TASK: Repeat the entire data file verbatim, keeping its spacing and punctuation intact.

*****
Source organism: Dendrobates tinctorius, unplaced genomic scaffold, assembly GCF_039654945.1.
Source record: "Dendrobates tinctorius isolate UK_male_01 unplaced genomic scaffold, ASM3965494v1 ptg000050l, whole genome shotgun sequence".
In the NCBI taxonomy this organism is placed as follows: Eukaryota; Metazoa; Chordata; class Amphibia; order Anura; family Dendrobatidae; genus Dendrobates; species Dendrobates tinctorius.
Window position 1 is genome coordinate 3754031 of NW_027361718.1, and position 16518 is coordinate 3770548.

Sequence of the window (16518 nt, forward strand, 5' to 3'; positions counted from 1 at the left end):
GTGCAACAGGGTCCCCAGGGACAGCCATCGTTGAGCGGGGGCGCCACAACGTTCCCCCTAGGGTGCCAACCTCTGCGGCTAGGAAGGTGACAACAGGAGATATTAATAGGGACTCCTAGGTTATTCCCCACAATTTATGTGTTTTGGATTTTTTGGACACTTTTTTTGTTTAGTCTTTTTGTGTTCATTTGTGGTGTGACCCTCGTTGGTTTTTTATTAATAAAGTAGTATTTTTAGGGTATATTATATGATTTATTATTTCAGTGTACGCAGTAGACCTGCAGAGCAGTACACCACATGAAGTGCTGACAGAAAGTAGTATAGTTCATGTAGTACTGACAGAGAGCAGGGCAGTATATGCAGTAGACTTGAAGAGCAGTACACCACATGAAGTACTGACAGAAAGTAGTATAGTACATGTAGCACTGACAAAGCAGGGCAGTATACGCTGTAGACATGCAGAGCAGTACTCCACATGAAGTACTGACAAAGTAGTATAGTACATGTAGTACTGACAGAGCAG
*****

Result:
Source organism: Dendrobates tinctorius, unplaced genomic scaffold, assembly GCF_039654945.1.
Source record: "Dendrobates tinctorius isolate UK_male_01 unplaced genomic scaffold, ASM3965494v1 ptg000050l, whole genome shotgun sequence".
In the NCBI taxonomy this organism is placed as follows: Eukaryota; Metazoa; Chordata; class Amphibia; order Anura; family Dendrobatidae; genus Dendrobates; species Dendrobates tinctorius.
Window position 1 is genome coordinate 3754031 of NW_027361718.1, and position 16518 is coordinate 3770548.

Sequence of the window (16518 nt, forward strand, 5' to 3'; positions counted from 1 at the left end):
GTGCAACAGGGTCCCCAGGGACAGCCATCGTTGAGCGGGGGCGCCACAACGTTCCCCCTAGGGTGCCAACCTCTGCGGCTAGGAAGGTGACAACAGGAGATATTAATAGGGACTCCTAGGTTATTCCCCACAATTTATGTGTTTTGGATTTTTTGGACACTTTTTTTGTTTAGTCTTTTTGTGTTCATTTGTGGTGTGACCCTCGTTGGTTTTTTATTAATAAAGTAGTATTTTTAGGGTATATTATATGATTTATTATTTCAGTGTACGCAGTAGACCTGCAGAGCAGTACACCACATGAAGTGCTGACAGAAAGTAGTATAGTTCATGTAGTACTGACAGAGAGCAGGGCAGTATATGCAGTAGACTTGAAGAGCAGTACACCACATGAAGTACTGACAGAAAGTAGTATAGTACATGTAGCACTGACAAAGCAGGGCAGTATACGCTGTAGACATGCAGAGCAGTACTCCACATGAAGTACTGACAAAGTAGTATAGTACATGTAGTACTGACAGAGCAG